A stroll through Little Havana makes it evident that Cubans love their art! Calle Ocho is a vibrant canvas of artistic expression, and its art galleries serve as windows into the soul of this eclectic Miami neighborhood and its Cuban culture. Among the standout galleries, Futurama 1637 at 1637 SW 8th St, Miami, FL 33135 has a contemporary edge, showcasing the work of local and international artists in a dynamic space. For a fusion of art and community, Viernes Culturales, held on the last Friday of each month, transforms the streets into an open-air gallery, with local artists displaying their creations. Little Havana’s art scene is a kaleidoscope of creativity, where every gallery invites exploration and celebrates the diverse narratives that define this captivating neighborhood.

6. Sip Cuban Coffee

Coffee holds a central place in Cuban culture, serving as more than just a beverage but a cherished ritual that fosters social connections and sustains daily life. From the iconic cafecito to the elaborate coffee ceremonies, the importance of coffee transcends mere consumption, embodying hospitality, camaraderie, and tradition. In Cuban households, the day often begins with the aromatic scent of freshly brewed coffee, signaling the start of shared moments and lively conversations. The act of preparing and serving coffee is steeped in tradition, with specific rituals dictating the brewing process and the presentation of coffee cups.

What sets Cuban coffee apart is its unique preparation method and rich, robust flavor profile. Cuban coffee is typically brewed using a stovetop espresso maker called a cafetera or Moka pot, producing a concentrated and intense brew known as cafecito or café cubano. What distinguishes Cuban coffee is the addition of sugar during the brewing process, resulting in a sweet and syrupy espresso shot with a velvety crema. This distinctive sweetness is balanced by the boldness of the coffee, creating a harmonious flavor profile that is deeply ingrained in Cuban culture. Additionally, Cuban coffee is often served in small, demitasse cups, encouraging sipping and savoring of its potent flavor. Overall, the combination of the brewing method, addition of sugar, and concentrated taste makes Cuban coffee a beloved and unmistakable part of Cuban culinary heritage.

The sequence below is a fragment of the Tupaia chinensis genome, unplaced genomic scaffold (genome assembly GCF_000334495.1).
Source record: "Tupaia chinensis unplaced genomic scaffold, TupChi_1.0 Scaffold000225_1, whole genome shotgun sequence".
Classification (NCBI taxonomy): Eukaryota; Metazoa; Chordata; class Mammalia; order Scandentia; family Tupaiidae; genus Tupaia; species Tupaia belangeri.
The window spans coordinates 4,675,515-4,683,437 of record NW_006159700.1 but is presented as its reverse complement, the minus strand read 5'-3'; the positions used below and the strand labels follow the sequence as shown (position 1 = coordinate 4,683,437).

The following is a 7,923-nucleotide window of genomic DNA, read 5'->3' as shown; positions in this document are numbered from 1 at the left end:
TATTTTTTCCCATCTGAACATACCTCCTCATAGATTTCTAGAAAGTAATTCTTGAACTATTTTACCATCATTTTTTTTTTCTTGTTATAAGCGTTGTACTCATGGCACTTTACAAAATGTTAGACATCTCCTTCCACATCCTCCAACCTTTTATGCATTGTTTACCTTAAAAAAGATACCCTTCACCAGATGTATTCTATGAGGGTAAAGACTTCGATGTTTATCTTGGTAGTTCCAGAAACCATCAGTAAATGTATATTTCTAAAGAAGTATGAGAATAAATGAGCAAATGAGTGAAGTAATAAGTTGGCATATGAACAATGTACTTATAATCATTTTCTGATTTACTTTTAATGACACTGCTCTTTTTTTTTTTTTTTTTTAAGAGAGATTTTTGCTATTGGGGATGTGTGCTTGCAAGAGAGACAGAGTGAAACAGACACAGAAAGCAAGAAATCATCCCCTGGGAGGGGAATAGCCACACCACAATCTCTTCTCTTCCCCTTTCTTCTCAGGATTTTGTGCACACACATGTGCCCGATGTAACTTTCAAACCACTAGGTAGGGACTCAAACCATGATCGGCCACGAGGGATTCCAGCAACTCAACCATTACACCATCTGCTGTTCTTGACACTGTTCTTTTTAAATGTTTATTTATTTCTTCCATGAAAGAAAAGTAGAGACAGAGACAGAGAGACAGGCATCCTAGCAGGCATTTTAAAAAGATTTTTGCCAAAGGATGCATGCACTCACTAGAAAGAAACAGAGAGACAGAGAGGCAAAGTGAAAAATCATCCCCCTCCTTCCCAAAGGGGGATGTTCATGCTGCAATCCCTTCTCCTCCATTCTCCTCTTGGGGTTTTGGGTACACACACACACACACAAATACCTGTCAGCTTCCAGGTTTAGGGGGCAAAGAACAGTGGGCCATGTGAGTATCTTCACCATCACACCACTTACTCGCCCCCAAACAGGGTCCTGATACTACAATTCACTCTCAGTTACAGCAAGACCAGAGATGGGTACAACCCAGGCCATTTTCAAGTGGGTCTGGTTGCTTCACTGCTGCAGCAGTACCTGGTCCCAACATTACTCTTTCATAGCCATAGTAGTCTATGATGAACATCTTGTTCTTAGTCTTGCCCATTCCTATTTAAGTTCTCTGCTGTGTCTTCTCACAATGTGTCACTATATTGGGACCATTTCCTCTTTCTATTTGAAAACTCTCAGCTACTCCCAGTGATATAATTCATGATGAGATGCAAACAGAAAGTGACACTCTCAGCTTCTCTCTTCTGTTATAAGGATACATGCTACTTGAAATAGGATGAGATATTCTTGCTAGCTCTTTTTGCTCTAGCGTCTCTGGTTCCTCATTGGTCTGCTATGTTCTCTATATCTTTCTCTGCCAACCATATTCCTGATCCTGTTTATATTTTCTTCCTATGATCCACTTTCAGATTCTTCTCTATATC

While on Calle Ocho in Little Havana, La Colada at 1518 SW 8th St, Miami, FL 33135 and El Pub at 1548 SW 8th St, Miami, FL 33135 are two places that highlight the excellence of Cuban coffee.

7. Observe a Domino Game at Maximo Gomez Park


Inhabiting a strategic corner on Calle Ocho at SW 15th Avenue in Little Havana, Máximo Gómez Park, lovingly dubbed “Domino Park,” is a cherished gem filled with the clacking of dominoes shuffled along by Cuban residents enjoying Cuba’s favorite pastime. Honoring the legacy of Cuban revolutionary General Máximo Gómez, this lively social hub beckons locals and visitors alike to indulge in the timeless pleasures of spirited domino games, and convivial chats with a side of cafecito. Chess is also played here, albeit to a lesser degree. With over five decades of tradition under its belt, the park exudes an authentic Latin vibe, where intense domino matches unfold amidst playful banter and infectious camaraderie. Adorned with a captivating mural by artist Oscar Thomas celebrating 1994’s Hemispheric Summit of the Americas held in Miami, Domino Park invites all to immerse themselves in the vibrant spirit of Miami’s beloved Cuban enclave.

8. Experience Cigar Rolling